The following criteria should be considered when determining calibration frequency:
- The tool manufacturer’s calibration frequency recommendation. Some manufacturers will specify that calibration should be performed after a predefined number of use cycles.
- The tool’s measurement history stability. If tools are regularly checked and the results recorded, inconsistencies or significant deviations from the calibrated measurement can be easily identified.
- The importance of the measurement being taken. If the tool is just used to measure reference dimensions that are not used to validate the accuracy of products, calibration is less critical.
- Risks and potential consequences. In conjunction with number 3 above, the accuracy of some dimensions is more important than others. If an inaccurate tolerance has no significant consequence on the final product, the tool involved does not need to be calibrated as often.
Why is it important to calibrate tools?
Different industries have different reasons for calibrating tools.
Calibration gives buyers and sellers confidence that they are getting properly compensated for their trades. Those trading in commodities like oil, gold, mineral resources, and many other products need reliable measurements to confidently run their organizations. In everyday life, calibration means motorists don’t have to worry about whether they are receiving the full amount of fuel indicated on the pump.
Very few people would have confidence in their medications if the ingredients used to make them were not accurately measured. Many medications must be produced under tightly controlled temperature and humidity conditions. Calibration gives billions of people assurance of their medicine’s effectiveness.
The best example of the importance of medical calibration is the pacemaker. It is directly connected to a person’s heart, giving them life. Each pacemaker is carefully tested and measured during development and manufacture. Calibration ensures that those tests are accurate, giving the user confidence that it will remain reliable long after it is implanted.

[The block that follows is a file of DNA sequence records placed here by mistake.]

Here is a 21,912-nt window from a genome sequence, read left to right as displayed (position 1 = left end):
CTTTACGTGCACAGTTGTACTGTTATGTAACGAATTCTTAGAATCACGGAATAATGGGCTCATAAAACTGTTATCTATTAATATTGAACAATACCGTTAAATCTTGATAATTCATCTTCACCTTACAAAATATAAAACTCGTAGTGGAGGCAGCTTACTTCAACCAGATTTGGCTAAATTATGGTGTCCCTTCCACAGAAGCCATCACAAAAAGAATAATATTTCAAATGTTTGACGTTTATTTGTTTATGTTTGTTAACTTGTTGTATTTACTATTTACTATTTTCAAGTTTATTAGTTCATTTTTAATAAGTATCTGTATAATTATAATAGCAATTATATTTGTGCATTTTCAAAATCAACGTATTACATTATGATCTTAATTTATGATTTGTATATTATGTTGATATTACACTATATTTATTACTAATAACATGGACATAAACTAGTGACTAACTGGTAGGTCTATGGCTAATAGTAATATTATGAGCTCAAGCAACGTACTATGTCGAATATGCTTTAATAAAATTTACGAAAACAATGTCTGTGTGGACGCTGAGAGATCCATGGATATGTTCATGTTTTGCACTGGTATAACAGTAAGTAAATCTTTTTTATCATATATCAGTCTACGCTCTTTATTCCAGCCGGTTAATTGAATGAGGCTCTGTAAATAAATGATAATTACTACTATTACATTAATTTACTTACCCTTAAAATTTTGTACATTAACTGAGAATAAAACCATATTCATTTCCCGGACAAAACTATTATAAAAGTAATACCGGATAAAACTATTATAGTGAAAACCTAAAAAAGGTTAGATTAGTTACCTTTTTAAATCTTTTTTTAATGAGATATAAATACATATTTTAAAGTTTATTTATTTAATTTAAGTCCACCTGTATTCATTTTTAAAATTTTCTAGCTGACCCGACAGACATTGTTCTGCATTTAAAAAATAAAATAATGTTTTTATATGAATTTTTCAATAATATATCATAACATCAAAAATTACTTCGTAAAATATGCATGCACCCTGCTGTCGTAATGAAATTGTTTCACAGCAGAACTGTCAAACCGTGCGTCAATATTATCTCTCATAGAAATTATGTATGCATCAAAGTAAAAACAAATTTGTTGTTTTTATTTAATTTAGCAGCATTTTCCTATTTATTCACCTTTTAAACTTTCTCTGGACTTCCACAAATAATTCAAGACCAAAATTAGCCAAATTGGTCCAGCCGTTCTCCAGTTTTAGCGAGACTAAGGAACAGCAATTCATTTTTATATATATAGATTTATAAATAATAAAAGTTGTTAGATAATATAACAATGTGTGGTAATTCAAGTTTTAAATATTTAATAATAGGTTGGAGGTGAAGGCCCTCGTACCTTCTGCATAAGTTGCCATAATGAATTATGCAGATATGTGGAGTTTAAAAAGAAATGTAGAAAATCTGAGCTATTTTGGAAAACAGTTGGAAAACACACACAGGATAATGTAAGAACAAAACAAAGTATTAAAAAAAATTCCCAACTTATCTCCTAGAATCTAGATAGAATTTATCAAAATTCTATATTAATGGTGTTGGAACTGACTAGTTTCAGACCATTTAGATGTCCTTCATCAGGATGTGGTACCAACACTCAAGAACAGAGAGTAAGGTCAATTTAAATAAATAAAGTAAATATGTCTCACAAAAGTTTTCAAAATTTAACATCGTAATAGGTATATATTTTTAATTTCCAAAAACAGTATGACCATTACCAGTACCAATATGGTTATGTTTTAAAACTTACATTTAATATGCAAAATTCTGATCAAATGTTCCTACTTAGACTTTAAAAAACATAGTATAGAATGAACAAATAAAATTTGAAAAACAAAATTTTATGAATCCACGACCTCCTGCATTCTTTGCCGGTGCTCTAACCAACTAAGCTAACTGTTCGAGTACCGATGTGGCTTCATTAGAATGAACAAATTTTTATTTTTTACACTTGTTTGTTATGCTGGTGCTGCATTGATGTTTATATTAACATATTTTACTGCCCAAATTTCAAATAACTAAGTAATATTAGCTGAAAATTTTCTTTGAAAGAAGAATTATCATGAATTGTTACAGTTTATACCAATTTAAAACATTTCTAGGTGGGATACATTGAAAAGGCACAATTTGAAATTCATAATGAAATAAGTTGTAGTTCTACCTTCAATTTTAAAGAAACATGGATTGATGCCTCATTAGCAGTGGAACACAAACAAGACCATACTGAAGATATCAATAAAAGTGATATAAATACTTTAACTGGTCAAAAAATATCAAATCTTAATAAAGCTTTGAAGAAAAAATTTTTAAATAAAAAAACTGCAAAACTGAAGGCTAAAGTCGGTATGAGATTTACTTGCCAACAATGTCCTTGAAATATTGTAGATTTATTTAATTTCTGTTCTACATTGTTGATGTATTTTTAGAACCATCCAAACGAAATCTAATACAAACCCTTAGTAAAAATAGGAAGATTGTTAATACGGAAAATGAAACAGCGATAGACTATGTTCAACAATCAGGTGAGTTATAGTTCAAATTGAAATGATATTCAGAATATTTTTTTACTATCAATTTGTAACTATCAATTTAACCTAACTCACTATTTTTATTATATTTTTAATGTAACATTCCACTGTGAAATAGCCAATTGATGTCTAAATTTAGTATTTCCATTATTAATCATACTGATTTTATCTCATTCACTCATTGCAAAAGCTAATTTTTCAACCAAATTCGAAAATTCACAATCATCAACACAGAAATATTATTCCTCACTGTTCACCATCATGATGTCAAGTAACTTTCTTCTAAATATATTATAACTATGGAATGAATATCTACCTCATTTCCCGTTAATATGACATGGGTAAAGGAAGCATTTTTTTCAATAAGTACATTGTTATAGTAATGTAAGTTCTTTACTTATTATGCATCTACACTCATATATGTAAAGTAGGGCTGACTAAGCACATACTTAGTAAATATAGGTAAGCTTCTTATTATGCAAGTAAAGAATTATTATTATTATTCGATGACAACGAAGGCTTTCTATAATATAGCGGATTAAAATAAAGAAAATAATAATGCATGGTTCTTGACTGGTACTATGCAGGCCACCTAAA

The importance of calibration on a grand scale gets good context when considering the transport industry. The thousands of parts that make up airplanes, cars, trucks, ships, and trains are manufactured to tight tolerances by many different manufacturers. Calibration ensures that the measurements and process parameters remain within tolerance so that the final product can be assembled without difficulty.
The international space station is a great example of the importance of calibration. Many of its parts are in contact with the extreme cold of space, the intense radiation of the sun, and the warm conditions of the interior living environment. Sensors that monitor the internal and external temperatures must be calibrated to ensure they provide accurate information to any monitoring and control systems. Plus, the material properties must be consistent so the manufacturers can account for thermal expansion and contraction.
The consequences for a catering company if they use uncalibrated kitchen appliances can be dire. Apart from the potential financial impact of lawsuits, poorly calibrated temperature sensors may result in undercooked food. In the worst-case scenario, customers may become ill or even die from food poisoning. Calibrated catering equipment gives staff confidence that measurements of temperature-sensitive foods are accurate and reliable.
Even though calibration is not mandatory for each tool in every organization, it is critical wherever the measurements are important. Calibration gives businesses and users confidence in their equipment. It helps to maintain compliance, curtail costs, minimize downtime, reduce safety risks, and ensure customer satisfaction.